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Law of Influence

The Law of InfluenceSgt Bardsley

The True Measurement of Leadership is Influence - Nothing More, Nothing Less’.

That is the Law of Influence defined.

Welcome to the second edition of The Laws of Leadership; if you want to change the world, read on.

Let me start by asking you a question: 

what does a leader look like?

Are they a strong warrior in an outstandingly decorated uniform; 

perhaps a politician on a pedestal with a fancy title?

Or rather, are they just someone who people listen to?

Because, the truth is: you can have a small stature but a big impact. In other words, you don’t need the decorated uniform, nor do you need the title, nor the pedestal. You just need to be influential.

I suppose the main aim of this law is to address a widespread misconception, or rather a series of misconceptions that each fall under one of these five myths: The Management Myth, The Entrepreneur Myth, The Knowledge Myth, The Pioneer Myth and The Position Myth.


The Management Myth

It is the illusion that leading and managing are one and the same. Leadership is about influencing people to follow. Management is logistics and putting out fires.

Managers are a little boy with a big dog. They see where the dog goes and then walk in that direction, under the false impression that they themselves are enacting change. A leader on the other hand is a steadfast body that guides the dog, instilling discipline and values and settling for nothing less.


The Entrepreneur Myth

Frequently people assume entrepreneurs are leaders. However we know from the Law of the Lid and the case of Dick and Maurice McDonald that that is not the case. 

The ideas don’t have to come from the leaders. 

The leadership doesn’t have to come from the people with the ideas.


The Knowledge Myth

Ex-Lord Chancellor of England Sir Francis Bacon is quoted as saying, “Knowledge is Power”. Which is true, but whilst knowledge can be an invaluable asset, it must never be understated that there are many wonderfully intelligent University researchers with not a single shred of leadership ability and there are also many successful CEOs who failed academically. The attributes of ‘Knowledgeable’ and ‘Natural Leader’ are not necessarily linked.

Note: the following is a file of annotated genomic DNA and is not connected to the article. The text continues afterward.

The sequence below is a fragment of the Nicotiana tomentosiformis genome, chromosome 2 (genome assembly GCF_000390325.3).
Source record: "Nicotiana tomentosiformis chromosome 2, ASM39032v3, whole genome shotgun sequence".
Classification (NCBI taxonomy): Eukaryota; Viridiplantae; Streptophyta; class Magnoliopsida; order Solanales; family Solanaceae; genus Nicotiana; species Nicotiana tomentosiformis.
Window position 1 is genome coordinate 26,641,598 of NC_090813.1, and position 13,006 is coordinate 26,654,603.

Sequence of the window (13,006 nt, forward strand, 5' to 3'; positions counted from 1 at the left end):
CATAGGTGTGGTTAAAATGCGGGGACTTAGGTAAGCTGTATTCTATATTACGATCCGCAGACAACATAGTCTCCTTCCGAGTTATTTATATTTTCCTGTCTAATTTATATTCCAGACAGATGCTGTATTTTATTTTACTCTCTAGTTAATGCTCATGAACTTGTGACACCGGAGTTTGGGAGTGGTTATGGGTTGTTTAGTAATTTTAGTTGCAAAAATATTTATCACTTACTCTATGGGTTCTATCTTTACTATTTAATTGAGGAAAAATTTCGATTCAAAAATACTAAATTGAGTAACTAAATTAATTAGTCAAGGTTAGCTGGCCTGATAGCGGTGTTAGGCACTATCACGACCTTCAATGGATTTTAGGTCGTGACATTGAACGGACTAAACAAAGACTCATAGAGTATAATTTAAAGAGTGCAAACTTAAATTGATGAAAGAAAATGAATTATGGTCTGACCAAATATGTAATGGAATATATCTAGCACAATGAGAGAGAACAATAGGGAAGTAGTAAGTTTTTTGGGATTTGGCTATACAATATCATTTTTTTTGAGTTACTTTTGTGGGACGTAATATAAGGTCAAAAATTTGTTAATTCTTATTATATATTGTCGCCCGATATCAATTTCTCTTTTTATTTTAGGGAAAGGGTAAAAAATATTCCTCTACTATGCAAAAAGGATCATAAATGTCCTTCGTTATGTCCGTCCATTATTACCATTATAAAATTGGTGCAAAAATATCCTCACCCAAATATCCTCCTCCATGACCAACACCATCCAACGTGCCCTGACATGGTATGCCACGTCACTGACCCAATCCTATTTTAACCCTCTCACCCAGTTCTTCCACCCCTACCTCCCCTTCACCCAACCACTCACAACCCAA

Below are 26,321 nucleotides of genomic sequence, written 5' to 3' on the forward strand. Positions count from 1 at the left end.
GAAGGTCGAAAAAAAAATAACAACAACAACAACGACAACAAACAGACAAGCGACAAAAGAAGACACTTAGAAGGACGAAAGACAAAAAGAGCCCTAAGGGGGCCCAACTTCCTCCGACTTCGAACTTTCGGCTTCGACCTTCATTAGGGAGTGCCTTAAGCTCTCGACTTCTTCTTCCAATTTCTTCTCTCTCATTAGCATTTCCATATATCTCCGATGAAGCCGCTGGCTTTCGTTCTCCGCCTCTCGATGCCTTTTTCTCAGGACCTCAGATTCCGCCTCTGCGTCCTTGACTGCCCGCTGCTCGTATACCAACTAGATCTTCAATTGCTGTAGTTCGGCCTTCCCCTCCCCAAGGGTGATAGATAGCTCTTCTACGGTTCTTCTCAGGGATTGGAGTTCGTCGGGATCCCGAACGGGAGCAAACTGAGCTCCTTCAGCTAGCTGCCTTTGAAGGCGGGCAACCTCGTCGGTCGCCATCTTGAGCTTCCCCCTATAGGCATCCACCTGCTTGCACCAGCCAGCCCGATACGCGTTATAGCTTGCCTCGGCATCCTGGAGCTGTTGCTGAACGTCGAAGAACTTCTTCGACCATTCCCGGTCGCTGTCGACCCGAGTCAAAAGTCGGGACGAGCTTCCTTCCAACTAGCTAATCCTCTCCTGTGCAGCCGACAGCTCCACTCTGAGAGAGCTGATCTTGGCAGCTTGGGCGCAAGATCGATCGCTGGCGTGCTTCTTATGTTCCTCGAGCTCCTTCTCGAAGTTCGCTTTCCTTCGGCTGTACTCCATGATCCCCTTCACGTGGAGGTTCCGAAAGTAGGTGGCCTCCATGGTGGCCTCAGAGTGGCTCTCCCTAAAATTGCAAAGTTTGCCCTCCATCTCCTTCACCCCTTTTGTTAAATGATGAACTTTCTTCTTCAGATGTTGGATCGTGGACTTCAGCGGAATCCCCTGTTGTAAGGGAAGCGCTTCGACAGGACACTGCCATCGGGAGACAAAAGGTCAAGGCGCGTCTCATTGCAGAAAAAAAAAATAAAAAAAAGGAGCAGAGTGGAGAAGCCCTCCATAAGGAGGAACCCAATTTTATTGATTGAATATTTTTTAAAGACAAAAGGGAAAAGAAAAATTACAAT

The Pioneer Myth

You might be that person who comments, “first” on a YouTube post. I would argue that that is not necessarily indicative of being a leader. A leader does not need to be the loudest nor do they need to be at the front. 

We have all heard the story of Sir Edmund Hillary, who scaled Mt Everest in 1958. He was first. But was he a leader? It could be argued he was influential as many people followed him, however, he was just first to ‘plant the standard where a flag never flew’ so to speak. He wasn’t even the leader on his expedition.

To be a leader you must not only be out in front but also have others following behind, in line with your vision.

Being a trendsetter does not equal being a leader.

Our very own Warrant Officer Barker told me, that there is a great amount of respect in silent workhorses. Those who lead from the back. Those who are not glory grabbers. Put simply: you don’t have to be ‘that guy.’


The Position Myth

This is a really easy one. It is simply that the rank does not make the person but rather the person, the rank.

An inexperienced Abraham Lincoln in 1832 assumed the rank of Captain in the US Army. He led a company as a junior officer but failed so unbelievably that by the end of the war he served in, he was a Private. He was not influential among his men and therefore was not an effective leader. He was just, at the time, a clueless man with a rank slide.

He had too soon been propelled up the ranks and it favoured nobody, least of all him. As after spending due time as a private he overcame his inability to influence and would later go on to become the President of the United States.


The point made is, a leader is not defined by:

  • being a manager

  • their innovations

  • solely what they know

  • being the first to do something

  • their rank

They are defined by their ability to influence the actions of others.

Thank you for getting this far. I hope you have enjoyed the second edition of The Laws of Leadership. If you have any questions: feel free to ask.

We now understand what makes a leader.

And I just want to leave you with one final, mildly funny leadership proverb:

He who thinks he leads but has no followers is only taking a walk.”


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